Lally served in Russia with credit, in the force raised to
e The Career 0/ Coast Lolly. A Lecture. By biller O. a Mallesou. Calcutta: Le Page and Co. assist the Jacobite rebellion, and under Marshal Saxe, who re- garded him as a future Marechal de France, and on 31st Decem- ber, 1756, when just fifty-four years old, he was appointed Com- mander-in-Chief of the French Possessions in the East with un- limited authority. He was then in the vigour of his powers, a per- fect disciplinarian, a general by instinct and by training, a states- man, and a brute. Full of genius, and knowledge, and thought- fulness, his wonderful capacities were all neutralized by that strange spirit which Garibaldi once denominated "the disease of militarism," which in all ages has betrayed itself in the French Army, which has made its ablest efforts abortive, and amid its most useful conquests roused a hatred nothing but massacre and expulsion has ever sufficed to quench. Pelissier was of this stamp; indeed minus the special " honour " of the old regime, an honour which was not honour, but only a tone, Pelissier was but Lally over again.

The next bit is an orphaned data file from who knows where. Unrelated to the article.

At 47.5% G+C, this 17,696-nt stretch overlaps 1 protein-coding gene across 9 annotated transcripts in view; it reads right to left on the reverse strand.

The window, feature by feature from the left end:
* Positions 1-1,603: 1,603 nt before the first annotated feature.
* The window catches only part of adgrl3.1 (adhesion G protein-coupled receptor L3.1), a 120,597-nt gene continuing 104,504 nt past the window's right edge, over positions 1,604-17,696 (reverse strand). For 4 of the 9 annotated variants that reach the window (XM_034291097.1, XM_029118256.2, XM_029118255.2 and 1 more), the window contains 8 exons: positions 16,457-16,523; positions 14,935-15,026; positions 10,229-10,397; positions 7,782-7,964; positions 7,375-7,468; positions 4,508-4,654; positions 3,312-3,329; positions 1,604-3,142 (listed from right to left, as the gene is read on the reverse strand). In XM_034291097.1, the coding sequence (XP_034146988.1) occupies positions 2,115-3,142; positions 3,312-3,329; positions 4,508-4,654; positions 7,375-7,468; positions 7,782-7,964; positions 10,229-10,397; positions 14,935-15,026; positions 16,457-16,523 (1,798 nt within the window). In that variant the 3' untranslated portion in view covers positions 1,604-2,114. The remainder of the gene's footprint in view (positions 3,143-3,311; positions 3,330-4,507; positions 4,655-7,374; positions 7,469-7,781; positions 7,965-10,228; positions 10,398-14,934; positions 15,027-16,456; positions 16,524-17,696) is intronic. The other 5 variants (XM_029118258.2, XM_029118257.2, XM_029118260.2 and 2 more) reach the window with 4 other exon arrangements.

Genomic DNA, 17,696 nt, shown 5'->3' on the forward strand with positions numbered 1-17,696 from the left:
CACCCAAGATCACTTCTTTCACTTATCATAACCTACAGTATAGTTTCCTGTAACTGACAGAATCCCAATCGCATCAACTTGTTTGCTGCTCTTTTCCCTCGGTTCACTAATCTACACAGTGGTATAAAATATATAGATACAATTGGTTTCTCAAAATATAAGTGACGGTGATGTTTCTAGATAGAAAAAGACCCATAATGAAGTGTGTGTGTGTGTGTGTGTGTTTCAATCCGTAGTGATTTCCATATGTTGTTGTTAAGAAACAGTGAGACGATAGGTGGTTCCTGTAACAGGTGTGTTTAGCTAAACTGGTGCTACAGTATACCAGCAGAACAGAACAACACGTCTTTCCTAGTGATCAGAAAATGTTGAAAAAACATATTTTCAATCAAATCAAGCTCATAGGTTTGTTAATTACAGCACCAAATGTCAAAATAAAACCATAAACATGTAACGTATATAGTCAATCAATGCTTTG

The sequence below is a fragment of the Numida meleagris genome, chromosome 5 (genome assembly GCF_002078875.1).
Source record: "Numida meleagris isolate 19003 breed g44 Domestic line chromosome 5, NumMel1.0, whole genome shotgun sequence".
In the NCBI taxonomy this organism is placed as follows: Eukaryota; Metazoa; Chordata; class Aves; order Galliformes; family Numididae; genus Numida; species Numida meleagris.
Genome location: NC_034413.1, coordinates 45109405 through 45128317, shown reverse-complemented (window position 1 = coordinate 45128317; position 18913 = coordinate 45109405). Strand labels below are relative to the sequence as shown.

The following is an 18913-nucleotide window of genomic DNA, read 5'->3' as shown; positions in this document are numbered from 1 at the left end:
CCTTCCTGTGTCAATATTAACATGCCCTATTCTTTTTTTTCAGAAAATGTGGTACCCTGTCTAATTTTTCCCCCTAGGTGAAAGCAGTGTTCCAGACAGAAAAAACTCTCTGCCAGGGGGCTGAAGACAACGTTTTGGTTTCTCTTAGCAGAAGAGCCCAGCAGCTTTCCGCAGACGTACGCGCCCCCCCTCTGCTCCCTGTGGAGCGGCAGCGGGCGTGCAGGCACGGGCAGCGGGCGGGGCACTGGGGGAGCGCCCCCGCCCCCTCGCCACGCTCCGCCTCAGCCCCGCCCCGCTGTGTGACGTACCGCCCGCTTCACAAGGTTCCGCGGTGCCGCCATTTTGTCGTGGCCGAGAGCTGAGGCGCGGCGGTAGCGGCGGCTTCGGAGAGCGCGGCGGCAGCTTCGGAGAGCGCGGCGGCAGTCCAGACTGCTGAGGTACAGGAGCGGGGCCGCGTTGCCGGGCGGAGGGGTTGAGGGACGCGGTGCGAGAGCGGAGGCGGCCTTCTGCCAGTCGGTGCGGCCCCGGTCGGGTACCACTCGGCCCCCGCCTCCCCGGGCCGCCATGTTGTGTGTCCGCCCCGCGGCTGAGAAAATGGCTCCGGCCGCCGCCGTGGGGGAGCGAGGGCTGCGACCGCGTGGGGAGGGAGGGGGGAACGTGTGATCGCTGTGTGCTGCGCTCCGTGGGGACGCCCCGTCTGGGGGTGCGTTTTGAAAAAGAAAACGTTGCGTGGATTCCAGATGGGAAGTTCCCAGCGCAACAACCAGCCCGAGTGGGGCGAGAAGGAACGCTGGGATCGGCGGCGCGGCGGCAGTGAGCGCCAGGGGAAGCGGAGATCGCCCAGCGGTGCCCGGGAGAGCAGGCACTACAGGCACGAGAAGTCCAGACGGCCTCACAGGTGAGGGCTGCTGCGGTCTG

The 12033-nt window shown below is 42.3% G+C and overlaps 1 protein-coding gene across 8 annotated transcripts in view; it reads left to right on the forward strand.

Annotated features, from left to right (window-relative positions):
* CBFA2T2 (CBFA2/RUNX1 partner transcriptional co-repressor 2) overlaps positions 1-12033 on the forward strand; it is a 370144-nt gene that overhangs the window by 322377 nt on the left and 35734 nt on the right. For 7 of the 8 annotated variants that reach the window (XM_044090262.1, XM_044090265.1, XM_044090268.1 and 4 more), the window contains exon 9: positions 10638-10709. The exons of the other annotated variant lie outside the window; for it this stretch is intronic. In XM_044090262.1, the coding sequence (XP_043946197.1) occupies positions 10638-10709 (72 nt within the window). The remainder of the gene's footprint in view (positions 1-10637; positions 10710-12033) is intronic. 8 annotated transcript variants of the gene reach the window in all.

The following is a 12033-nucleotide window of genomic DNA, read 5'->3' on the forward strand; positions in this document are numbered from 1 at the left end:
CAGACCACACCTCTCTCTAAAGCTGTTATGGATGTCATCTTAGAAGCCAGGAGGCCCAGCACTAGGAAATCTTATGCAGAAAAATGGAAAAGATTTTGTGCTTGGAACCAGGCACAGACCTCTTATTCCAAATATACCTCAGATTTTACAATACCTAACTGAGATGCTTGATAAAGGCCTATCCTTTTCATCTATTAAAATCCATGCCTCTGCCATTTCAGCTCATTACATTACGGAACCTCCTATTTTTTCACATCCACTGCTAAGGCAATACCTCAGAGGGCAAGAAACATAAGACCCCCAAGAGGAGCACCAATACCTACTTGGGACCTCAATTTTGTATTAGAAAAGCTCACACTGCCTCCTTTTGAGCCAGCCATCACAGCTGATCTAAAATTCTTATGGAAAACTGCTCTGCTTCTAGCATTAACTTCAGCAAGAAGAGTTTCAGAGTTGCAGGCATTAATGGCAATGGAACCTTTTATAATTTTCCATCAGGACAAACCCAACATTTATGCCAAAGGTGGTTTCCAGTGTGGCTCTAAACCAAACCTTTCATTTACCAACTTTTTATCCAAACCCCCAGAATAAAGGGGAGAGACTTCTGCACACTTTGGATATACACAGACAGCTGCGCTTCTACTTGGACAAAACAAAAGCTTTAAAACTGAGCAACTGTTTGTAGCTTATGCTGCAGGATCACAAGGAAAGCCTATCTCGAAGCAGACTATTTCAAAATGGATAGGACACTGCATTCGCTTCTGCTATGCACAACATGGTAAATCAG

"Accustomed only to Europe, and to European habits, Lally was. unable to comprehend the existence of a state of things such as forced itself upon his attention immediately after he had landed in India. To. his mind, he, and the few thousand Europeans at Pondicherry, repre- sented the dominant race, and he was suprised that the millions of native inhabitants objected to be regarded as slaves. The institution of caste appeared to him to be simply an excuse of which men availed themselves to escape toilsome occupation. He regarded it, and was resolved to regard it, in no other light. He at once reversed the policy of Dupleix. That able administrator had been careful to respect native prejudices ; his whole policy in fact had been a policy of conciliation. But Lally, confident in his strength, tried to ignore the existence, as a nation, of the dusky millions of Hindustan. In his eyes, France and England were fighting for the possession of India, and his policy was. expressed in his own words, that he had come to drive the English from India. He went directly, far too directly, to this purpose. He acted as he would have acted in Europe. When men, whose caste forbade them to labour, refused to act as coolies. they were at once impressed, and driven to their tasks. The native inhabitants of Pondicherry were, in this way, condemned without distinction to all sorts of labour. Brah- mins were compelled to carry the loads their caste forbade them to touch, and were yoked with Pariahs and Soodras to draw carts. The result was an universal panic in Pondicherry. When de Leyrit and the Council remonstrated, they were treated as accomplices who had beau bribed. It was another mistake thus to insult those whose co-operation was so necessary. Poor de Leyrit was not corrupt, he was only incap- able. But Lally was inexorable. He redoubled his exactions, and stormed at and derided the Indian experience of men whose duty it was to advise him. The consequences were fatal, and when he returned from the conquest of Fort St. David, he returned to a city the European and Native inhabitants of which were alike struck by a paralysis of terror, and imbued with a feeling of savage hatred. Of these two feelings he himself was at once the cause and the object."